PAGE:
"Memoir is recreation of memory in a literary form," writes Nicole "Colie" Helget in the Acknowledgement section of her unusual, telling memoir. Helget, the eldest of six Catholic girls raised on a farm in rural Minnesota, waxes poetic at times in these spectacularly written recountings of her youth. Nine of the ten selections took place when she was six to twelve years old. The most recent, Burn to Black, in which she recalls her mother's incineration of her adulterous, family-deserting husband's prized and otherwised possessions, took place in 1993 when the author was seventeen. But the last (and title) story brings the reader closer to the present with a sort of summary of her later life (love, marriage, motherhood) interwoven with a graphic memory of what my own former-farmer father used to refer to as "getting rid of the puppies." Throughout, her tales tell that her dad could be, and often was - cruel, but also had a kind side as shown in Cockleburs in the Laundry and her acknowledgement, "Bless you for your generosity, loyalty, and storytelling." He's unlikely to feel the same about her after reading of his portrayal. Subjects range from a crush on a milkman, experiences with moonshine (complete with recipes for wine and whiskey), a "religious retreat weekend with the Sisters of Schoenstatt" with friends, playing Chicken with a "slow-witted" maternal uncle, and the first fabulous story, Stain You Red, which contrasts facts about her sort of famous former baseball player father's career with an incident involving an uncooperative cow, a pitchfork, and lots of blood. The book's no holds barred format is as spectacular as it is sometimes squirm-inducing. But you have to give the gal credit for her fabulous writing, poetic at times, and honesty in the face of certain small-town familial embarrassment. Abuse, abandonment, and Catholic inculcation failed to "take" in this self-reliant, defiant young woman (p 165) "What if, instead of discovering the Truth, you are told the Truth, and are told any variance from it will result in Hell?" whose claim to fame, I hope, will be as an excellent short-story writer. Also good: The Horizontal World by Debra Marquat, The Glass Castle by Jeannette Walls, and The Mother Garden by Robin Romm.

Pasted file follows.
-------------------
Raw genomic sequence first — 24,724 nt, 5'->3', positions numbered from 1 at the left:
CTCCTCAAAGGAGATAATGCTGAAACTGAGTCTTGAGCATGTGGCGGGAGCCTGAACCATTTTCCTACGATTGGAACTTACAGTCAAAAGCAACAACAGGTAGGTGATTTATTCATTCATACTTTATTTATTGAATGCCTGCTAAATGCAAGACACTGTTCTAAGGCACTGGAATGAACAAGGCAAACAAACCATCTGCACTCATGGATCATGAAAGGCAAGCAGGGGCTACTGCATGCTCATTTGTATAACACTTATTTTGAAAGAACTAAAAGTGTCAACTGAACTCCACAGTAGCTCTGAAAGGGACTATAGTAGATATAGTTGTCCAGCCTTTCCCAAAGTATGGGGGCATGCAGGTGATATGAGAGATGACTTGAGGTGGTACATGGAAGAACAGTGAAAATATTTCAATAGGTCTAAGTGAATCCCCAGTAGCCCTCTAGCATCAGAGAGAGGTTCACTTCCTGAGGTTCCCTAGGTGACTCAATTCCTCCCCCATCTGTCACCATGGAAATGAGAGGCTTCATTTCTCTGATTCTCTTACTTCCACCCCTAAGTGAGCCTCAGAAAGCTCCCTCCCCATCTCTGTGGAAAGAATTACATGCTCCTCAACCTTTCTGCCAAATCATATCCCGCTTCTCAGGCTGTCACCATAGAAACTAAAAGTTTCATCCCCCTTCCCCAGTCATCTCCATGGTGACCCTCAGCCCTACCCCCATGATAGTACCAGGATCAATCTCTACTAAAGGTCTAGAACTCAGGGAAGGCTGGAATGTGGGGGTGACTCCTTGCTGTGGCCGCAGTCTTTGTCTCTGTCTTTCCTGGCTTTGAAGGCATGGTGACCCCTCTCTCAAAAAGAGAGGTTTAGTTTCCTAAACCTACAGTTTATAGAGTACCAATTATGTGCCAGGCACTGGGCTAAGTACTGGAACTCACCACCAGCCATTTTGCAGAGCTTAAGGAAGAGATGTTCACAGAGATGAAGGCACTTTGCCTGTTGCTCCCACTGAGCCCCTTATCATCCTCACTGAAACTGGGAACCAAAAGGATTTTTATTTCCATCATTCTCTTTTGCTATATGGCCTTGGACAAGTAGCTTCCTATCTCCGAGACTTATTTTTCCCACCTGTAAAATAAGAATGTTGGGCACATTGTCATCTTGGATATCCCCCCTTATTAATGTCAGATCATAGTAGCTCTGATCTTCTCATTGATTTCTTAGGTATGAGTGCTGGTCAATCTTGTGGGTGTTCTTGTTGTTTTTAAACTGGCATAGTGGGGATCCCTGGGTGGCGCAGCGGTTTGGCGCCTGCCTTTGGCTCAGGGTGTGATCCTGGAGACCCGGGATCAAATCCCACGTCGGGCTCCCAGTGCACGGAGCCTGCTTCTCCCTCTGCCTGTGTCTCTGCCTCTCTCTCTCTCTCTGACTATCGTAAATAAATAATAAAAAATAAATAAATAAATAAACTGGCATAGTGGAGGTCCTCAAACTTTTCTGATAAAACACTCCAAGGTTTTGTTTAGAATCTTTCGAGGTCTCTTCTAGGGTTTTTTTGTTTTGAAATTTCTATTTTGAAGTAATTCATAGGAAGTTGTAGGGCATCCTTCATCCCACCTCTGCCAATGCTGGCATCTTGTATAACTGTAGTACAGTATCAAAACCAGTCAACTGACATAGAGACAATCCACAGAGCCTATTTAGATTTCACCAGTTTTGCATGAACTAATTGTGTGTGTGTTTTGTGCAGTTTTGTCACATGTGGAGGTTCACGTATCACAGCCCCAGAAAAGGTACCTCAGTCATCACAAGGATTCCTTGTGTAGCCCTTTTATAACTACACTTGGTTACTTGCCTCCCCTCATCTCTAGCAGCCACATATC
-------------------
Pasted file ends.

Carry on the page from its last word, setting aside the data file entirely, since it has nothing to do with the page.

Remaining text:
Ever since the 'scandal' regarding James Frey and fact or fiction novel 'A Million Little Pieces' caused such a ruckus, writers who dare to attach the term 'memoir' to their books are under fire. There is something wrong in the attitude of the country when readers and PR people and talk show hosts take such umbrage with writing. Where is freedom of speech? Frightening.
It matters very little whether Nicole Lea Helget has written a memoir or a novel in her hugely satisfying THE SUMMER OF ORDINARY WAYS. What does matter is that here is a debut novel with a writing style that is as fine many of our established artists. The book is episodic in that Helget divides her chapters into summers that range from 1982. 1983, 1984, 1985, 1988 to 1993 and in no particular order. What Helget explores is a Minnesota family fathered by a frustrated sports hero stuck with a moody wife and a gaggle of daughters, the eldest of whom is expected to fall into line as the man of the family. This family has problems and disintegrates as a unit, but not until we hear all the reasons driving the various bizarre behaviors that sound all too familiar to family life today.
But from summer to summer Helget isolates some of the most interesting stories of growing up, from summer camp under Catholic sponsorship, the coming of age of girls and their friends, infatuation with the milkman, the backstage breweries that flavor the countryside, tales of child ghosts supposedly returned from old times of being buried alive (!), and ultimately the arrival of the narrator reliving her childhood as she discovers the pregnancies and the stresses of marriage from the first person singular, somehow placing the whole of her recall of growing up into perspective.